While dealing with the ice and cold weather I have noticed our nutrition gurus are looking more and more into balancing rations of essential amino acids instead of protein. I ask the question “Is their requirement of protein for animals in their diet?” Actually “NO.” Animals must have the 10 essential amino acids and cats require 11 amino acids.
This is a very interesting topic to me. We have always thought of a protein requirement for animals, but in reality they require the amino acids. If we do not supply the right amino acids they can not put on muscle or grow properly. We just might have them getting fat or slow growers.
Now in hogs we have been balancing rations for amino acids for a long time. The limiting amino acids in hog diets are Lysine, threonine and tryptophan. Normally if we balance for Lysine we cover the other two. This is also why most hog diets are a corn and soybean meal base. Corn is very low in Lysine, while soybean meal is very high. We also have straight Lysine that we can also add to there diet. But, most generally it is cheaper to stay with the corn and soybean meal base diet.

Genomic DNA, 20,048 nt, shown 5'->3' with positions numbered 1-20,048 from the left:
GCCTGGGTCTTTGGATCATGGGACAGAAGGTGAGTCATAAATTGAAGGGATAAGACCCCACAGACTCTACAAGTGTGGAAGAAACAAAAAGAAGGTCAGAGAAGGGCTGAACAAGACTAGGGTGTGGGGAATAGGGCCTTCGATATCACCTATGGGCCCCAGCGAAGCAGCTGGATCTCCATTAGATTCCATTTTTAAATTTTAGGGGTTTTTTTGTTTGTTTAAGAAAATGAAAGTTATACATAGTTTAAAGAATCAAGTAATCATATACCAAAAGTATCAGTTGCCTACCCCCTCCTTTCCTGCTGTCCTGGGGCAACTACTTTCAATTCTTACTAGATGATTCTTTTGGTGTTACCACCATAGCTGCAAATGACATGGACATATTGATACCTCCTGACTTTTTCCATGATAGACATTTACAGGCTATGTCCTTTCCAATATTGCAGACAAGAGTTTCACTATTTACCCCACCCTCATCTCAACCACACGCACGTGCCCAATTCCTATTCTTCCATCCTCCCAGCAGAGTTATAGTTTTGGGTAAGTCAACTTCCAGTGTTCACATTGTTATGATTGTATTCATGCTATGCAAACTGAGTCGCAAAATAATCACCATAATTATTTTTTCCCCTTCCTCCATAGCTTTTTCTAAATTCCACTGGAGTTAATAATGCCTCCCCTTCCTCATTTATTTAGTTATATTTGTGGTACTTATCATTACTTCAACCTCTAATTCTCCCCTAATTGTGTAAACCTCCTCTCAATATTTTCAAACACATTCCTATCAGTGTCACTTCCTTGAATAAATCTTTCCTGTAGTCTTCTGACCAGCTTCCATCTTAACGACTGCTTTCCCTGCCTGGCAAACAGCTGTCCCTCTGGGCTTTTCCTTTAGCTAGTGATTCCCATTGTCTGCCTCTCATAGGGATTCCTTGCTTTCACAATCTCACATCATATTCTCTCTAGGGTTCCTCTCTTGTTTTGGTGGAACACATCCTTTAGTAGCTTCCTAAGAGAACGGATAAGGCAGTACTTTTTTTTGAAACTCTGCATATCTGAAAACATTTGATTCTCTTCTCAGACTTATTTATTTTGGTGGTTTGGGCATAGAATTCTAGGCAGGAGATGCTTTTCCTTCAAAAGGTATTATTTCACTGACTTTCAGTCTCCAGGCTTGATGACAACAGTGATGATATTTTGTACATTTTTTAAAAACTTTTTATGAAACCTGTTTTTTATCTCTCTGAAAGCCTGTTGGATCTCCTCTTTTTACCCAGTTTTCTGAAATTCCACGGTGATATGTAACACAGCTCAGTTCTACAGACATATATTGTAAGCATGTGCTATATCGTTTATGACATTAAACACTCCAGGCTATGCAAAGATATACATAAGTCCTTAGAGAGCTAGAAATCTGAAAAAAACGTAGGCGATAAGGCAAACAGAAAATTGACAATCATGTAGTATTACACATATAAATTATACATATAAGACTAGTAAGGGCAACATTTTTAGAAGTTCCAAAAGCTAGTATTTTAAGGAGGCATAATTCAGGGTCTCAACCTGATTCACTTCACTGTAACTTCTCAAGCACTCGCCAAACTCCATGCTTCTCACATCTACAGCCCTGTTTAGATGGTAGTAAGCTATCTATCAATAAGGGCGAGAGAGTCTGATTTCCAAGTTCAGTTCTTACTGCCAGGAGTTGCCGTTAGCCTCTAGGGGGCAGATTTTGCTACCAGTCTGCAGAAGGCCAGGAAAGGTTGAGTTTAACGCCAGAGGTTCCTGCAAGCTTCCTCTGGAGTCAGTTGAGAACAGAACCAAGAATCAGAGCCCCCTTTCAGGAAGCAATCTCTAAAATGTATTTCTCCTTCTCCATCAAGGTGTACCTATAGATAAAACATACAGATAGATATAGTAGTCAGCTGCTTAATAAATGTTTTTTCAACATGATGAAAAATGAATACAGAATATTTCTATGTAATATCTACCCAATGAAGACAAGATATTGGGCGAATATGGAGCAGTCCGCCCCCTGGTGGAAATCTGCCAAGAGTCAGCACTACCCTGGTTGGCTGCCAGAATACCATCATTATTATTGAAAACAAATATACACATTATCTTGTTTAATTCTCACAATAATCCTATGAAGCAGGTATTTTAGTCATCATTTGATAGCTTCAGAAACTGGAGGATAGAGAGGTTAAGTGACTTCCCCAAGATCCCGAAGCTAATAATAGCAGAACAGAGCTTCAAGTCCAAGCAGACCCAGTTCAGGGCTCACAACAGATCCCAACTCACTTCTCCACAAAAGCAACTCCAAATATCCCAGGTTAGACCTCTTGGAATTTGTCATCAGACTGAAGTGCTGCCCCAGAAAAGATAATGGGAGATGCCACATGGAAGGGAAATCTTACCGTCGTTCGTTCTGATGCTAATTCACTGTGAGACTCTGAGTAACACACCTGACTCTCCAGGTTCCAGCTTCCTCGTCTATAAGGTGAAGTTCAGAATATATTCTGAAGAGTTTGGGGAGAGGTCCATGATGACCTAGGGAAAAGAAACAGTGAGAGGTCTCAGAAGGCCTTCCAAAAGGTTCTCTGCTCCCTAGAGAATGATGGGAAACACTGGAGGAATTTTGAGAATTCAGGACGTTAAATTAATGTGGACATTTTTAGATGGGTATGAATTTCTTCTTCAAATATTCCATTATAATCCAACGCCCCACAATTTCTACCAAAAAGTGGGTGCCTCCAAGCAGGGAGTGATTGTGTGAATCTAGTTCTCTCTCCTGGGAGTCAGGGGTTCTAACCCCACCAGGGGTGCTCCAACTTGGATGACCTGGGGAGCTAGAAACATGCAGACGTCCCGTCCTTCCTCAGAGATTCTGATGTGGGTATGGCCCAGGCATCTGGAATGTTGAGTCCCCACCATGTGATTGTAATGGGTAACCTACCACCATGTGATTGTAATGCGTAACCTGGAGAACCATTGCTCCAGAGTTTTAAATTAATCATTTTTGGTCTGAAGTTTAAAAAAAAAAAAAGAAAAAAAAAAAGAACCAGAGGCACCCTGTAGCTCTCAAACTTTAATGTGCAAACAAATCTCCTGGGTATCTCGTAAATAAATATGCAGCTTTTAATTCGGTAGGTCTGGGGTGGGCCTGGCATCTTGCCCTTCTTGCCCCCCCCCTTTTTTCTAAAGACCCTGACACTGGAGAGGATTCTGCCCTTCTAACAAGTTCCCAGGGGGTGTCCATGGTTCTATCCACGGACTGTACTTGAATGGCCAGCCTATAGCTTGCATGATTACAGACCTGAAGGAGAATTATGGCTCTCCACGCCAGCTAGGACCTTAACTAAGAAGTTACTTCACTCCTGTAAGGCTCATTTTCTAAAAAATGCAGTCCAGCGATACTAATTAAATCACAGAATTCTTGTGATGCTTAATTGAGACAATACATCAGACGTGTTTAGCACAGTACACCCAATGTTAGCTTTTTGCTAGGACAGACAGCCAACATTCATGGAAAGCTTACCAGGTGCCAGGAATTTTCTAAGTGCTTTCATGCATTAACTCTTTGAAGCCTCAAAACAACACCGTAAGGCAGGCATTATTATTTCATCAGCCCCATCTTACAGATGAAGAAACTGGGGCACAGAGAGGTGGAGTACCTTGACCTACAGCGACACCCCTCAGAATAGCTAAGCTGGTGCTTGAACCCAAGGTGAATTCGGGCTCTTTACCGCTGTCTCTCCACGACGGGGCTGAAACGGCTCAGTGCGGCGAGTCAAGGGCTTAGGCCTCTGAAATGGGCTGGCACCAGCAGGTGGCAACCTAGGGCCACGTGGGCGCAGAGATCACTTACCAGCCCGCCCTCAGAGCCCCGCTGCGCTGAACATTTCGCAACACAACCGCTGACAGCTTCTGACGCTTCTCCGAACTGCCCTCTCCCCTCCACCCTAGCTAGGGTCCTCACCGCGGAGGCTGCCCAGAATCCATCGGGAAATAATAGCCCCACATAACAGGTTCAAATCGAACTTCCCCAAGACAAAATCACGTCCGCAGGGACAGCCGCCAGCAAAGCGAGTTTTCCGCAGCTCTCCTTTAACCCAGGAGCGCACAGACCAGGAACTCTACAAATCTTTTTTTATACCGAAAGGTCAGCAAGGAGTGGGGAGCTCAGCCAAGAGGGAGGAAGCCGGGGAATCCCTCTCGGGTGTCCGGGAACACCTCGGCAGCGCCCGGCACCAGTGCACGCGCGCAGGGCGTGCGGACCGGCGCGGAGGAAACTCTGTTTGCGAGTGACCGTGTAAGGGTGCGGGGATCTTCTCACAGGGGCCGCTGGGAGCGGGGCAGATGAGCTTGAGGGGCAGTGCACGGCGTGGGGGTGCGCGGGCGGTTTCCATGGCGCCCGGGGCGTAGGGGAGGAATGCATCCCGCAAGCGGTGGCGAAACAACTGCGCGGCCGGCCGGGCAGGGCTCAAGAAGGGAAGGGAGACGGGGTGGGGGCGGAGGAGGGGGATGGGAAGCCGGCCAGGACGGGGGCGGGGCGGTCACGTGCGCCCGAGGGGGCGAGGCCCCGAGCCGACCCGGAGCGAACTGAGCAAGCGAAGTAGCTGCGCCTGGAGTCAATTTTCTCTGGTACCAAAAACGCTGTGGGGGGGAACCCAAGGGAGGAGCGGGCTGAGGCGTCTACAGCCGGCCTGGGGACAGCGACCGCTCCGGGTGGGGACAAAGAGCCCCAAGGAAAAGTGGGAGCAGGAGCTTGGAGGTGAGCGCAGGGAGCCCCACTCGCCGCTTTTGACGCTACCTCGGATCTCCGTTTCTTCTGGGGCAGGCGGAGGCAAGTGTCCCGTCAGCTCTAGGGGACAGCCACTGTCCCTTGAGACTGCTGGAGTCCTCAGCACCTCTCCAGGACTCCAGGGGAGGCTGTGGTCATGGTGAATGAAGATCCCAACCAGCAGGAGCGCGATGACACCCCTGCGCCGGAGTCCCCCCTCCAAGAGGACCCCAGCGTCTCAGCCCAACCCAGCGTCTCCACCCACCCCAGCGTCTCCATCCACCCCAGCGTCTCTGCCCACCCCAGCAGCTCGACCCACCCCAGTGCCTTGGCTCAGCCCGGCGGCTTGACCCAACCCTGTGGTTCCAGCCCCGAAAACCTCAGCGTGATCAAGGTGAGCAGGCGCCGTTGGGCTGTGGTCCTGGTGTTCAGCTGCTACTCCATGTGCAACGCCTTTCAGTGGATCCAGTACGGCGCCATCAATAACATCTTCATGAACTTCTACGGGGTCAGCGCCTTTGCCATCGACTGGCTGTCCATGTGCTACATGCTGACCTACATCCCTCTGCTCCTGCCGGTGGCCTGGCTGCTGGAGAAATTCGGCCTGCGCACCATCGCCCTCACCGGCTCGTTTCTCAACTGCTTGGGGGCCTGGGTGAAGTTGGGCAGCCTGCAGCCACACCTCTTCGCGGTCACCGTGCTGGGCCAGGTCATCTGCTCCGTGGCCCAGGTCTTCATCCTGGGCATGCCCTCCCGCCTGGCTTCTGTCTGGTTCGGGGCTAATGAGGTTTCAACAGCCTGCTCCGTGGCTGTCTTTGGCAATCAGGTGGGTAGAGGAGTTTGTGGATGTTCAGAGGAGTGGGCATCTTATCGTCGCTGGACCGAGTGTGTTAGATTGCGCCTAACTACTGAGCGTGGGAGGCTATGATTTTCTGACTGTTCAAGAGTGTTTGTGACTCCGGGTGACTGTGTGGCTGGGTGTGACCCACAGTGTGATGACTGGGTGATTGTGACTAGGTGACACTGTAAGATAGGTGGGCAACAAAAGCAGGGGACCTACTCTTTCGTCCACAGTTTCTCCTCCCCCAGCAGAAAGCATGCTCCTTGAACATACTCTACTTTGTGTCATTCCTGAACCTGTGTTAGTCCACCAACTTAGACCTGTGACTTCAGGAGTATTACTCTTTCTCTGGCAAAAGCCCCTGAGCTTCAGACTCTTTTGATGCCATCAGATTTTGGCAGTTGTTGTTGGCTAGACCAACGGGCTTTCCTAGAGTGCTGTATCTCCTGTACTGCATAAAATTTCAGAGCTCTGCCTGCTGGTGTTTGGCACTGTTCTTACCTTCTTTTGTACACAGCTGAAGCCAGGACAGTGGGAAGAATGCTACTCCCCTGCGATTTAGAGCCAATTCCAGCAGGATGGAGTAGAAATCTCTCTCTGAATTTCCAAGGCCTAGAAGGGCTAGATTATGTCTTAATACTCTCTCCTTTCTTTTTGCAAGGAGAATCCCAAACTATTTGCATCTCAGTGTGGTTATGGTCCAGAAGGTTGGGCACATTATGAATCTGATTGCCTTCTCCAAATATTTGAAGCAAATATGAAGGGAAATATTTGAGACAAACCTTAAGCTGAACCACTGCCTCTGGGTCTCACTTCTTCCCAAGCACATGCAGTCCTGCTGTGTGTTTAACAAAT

What all of this actually boils down to is given our animals a complete and balanced diet that provides their body the building blocks to grow and thrive. This includes vitamins, minerals, protein (amino acids), fat and carbohydrates. This all has to be in balance to grow an animal.
I am currently researching this topic more, but I thought at a time of cold stress it is a good thing to talk about in this article. Balance your ration with what you have, hay. This might mean you need to have your hay tested. I have also seen a hay yard from the same field and values were very different from each area of the same field, (7-15 percent protein).  So, yes we can have a lot of variables in feed values from the same hay field or crop. And as the hay sits we can have nutrients leach out, just like putting mineral out and leaving it in the weather. This is why I like to have people put out fresh mineral at least every week or twice a week. We only have to put out what they will eat for that time frame.

OFN Site ManagerOn-Call / VetMissouri,On CallWhile dealing with the ice and cold weather I have noticed our nutrition gurus are looking more and more into balancing rations of essential amino acids instead of protein. I ask the question “Is their requirement of protein for animals in their diet?” Actually “NO.” Animals must have the...The Ozarks' most read farm newspaper, reaching more than 58,000 readers in Missouri, Arkansas and Oklahoma